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Film, Interview

FILM INTERVIEW: Mark Duplass — Safety Not Guaranteed

Safety Not Guaranteed

ALASDAIR DUNCAN risks his personal safety for a time-travelling chat with actor MARK DUPLASS.

AD: How did your involvement with Safety Not Guaranteed actually come about?
MD: Our producing partner Stephanie Langhoff found it. Jake and Aubery were attached and they had been looking for money for a while. For better or worse, Jay and I have the reputations as the guys who can get you a little money and go make your movie for you if you have failed to get the real money you wanted to make it. When I read it, I just fell in love with it — and with Kenneth.

AD: Would you say that in part, Safety Not Guaranteed represents an attempt to show that you can make an interesting sci-fi film without a huge budget or lots of special effects?
MD: Not at all — for me, it’s about the heart in the movie. It’s about a man who believes deeply in something that is an impossible dream. I love that sense of optimism and, most importantly, the lack of cynicism. All that said, I do think it’s very cool that we made a sci-fi movie with so little money.

AD: I get the sense you’re very committed to keeping the independent film spirit alive and well — is that a challenge in this day and age?
MD: I think it’s easier than ever. You don’t get as rich doing it as people could in the ‘80s or ‘90s, because there are tons of indie films out there, but the technology is such that any idiot can go out and make a movie now for little to no money. The only limit we have now is our own creativity. It’s scary, but it’s a great challenge to be faced with as an artist.

AD: Your character Kenneth is interesting, because you never quite know if he’s for real or if he’s crazy — what are the challenges that come with playing a character like that?
MD: Good question. For my money, I wanted Kenneth to be both sad and funny, not one or the other. I did my best to make him believable and relatable, and not just some joke. I think Kenneth could have easily gone in that quirky caricature direction, but none of us were interested in making that film.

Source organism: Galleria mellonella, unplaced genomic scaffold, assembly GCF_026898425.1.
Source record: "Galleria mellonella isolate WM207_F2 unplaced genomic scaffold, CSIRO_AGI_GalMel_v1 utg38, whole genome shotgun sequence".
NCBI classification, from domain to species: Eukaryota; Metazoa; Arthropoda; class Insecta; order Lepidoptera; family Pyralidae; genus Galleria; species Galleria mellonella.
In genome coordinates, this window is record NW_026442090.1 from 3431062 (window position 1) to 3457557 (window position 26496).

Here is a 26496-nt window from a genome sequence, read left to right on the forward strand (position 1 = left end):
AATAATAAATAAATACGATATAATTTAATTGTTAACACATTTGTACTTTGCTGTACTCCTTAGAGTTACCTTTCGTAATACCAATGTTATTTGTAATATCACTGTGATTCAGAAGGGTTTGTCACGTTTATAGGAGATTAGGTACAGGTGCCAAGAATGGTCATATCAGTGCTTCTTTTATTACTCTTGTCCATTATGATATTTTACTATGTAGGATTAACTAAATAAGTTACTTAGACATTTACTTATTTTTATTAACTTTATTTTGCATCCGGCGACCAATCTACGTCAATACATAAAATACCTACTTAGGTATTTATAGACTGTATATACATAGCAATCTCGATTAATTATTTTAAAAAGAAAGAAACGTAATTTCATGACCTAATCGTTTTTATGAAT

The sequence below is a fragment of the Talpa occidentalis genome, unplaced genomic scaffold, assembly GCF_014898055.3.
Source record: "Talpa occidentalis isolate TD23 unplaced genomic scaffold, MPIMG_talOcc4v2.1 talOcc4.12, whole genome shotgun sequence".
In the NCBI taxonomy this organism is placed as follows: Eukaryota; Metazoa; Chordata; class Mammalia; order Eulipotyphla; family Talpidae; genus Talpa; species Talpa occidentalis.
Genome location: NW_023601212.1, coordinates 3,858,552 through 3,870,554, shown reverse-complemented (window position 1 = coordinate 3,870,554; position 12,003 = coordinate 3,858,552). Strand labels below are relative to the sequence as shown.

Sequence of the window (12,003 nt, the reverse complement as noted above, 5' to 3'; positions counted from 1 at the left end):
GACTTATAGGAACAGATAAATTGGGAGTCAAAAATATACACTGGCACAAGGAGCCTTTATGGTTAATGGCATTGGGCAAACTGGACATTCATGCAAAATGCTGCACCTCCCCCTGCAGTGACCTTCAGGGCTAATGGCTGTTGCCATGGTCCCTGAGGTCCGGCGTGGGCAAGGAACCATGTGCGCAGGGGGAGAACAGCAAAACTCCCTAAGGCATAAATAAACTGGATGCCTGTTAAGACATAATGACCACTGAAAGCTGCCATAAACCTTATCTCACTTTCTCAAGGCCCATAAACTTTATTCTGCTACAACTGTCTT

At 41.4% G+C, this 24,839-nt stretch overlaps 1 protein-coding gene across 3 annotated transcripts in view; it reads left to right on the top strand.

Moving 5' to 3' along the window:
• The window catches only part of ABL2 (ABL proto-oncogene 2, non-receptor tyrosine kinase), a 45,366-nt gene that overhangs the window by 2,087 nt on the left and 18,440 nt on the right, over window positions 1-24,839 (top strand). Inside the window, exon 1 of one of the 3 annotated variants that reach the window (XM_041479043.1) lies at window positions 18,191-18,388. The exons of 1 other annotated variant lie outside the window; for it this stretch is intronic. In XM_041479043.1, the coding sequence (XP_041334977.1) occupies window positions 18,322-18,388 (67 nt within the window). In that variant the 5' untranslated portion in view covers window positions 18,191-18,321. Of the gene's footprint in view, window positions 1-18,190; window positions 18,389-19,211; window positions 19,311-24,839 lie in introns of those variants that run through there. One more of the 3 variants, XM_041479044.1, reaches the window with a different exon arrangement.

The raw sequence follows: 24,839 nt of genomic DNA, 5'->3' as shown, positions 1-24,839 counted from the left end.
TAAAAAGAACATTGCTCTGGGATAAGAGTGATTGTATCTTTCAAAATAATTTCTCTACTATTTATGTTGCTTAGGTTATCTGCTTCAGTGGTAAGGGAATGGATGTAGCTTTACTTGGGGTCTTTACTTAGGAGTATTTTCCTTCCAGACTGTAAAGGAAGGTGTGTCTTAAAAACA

AD: Overall, the film is quite optimistic — was the lack of cynicism something that specifically drew you towards it?
MD: You nailed it. That was it for me. I am a cynical, sarcastic person. I can’t help it — it’s just my nature. Being Kenneth was like wish-fulfilment for me. I love him, and Rocky Balboa, and Mark Borchardt from American Movie. These are three unlikely heroes, and you find yourself rooting for them against all your initial instincts. I just love that about Safety Not Guaranteed.

AD: At one point in the film, you play the zither — did you actually have to learn to play specifically for the part?
MD: Yes, but I have played guitar for many years, so it was an easy learn. Ryan Miller wrote the song and sent me a video of him playing it so I could learn it. I practised it in my shitty hotel room every night for two weeks before I had to do it on set. The recording in the film was done live on set.

AD: This is a pretty vague question, but how awesome is Aubrey Plaza, right?
MD: She’s a fantastic person — unique, odd, inspired, weird, funny, sad, unexpected. She’s also a great creative partner. I’d love to do something else with her.

AD: I’m curious to ask a bit about the nuts and bolts of shooting a low-budget film like this — does it bring you closer to the crew and turn you into a little family?
MD: It can — or it can make you hate each-other. In our case, I knew a lot of this crew because I have made a few films in the northwest, where we shot, so it was all good vibes from day one.

AD: I recall you saying that Battleship would’ve been better if it was just dudes on a battleship arguing — do you think there’ll come a time when blockbusters become more cerebral?
MD: I doubt it. I think you could make that movie, but it would make less money and, honestly, disappoint the people who paid to see it. I have no problem with the existence of those films — I just don’t really like them, unless I’m severely shitfaced.

AD: The last few years have been a really strong period for interesting and inventive TV comedy, and lots of new talents have emerged from that world — why would you say this is?
MD: Cable TV in the States has been great — I don’t know why. Maybe because it’s “free”, people will watch some more daring things than what they have to pay for in a movie theatre, where they want a sure thing. I’m on a show called The League, and we just do weird, inventive dick jokes all day long. Who would have thought someone would air that?

SAFETY NOT GUARANTEED is released on 18 October, 2012. http://www.palacecinemas.com.au

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About Zenobia Frost

Zenobia Frost is a Brisbane writer. Her work has been published in Voiceworks, Overland, The Lifted Brow and The Guardian. Her debut poetry collection, Salt and Bone, is out through Walleah Press. @zenfrost

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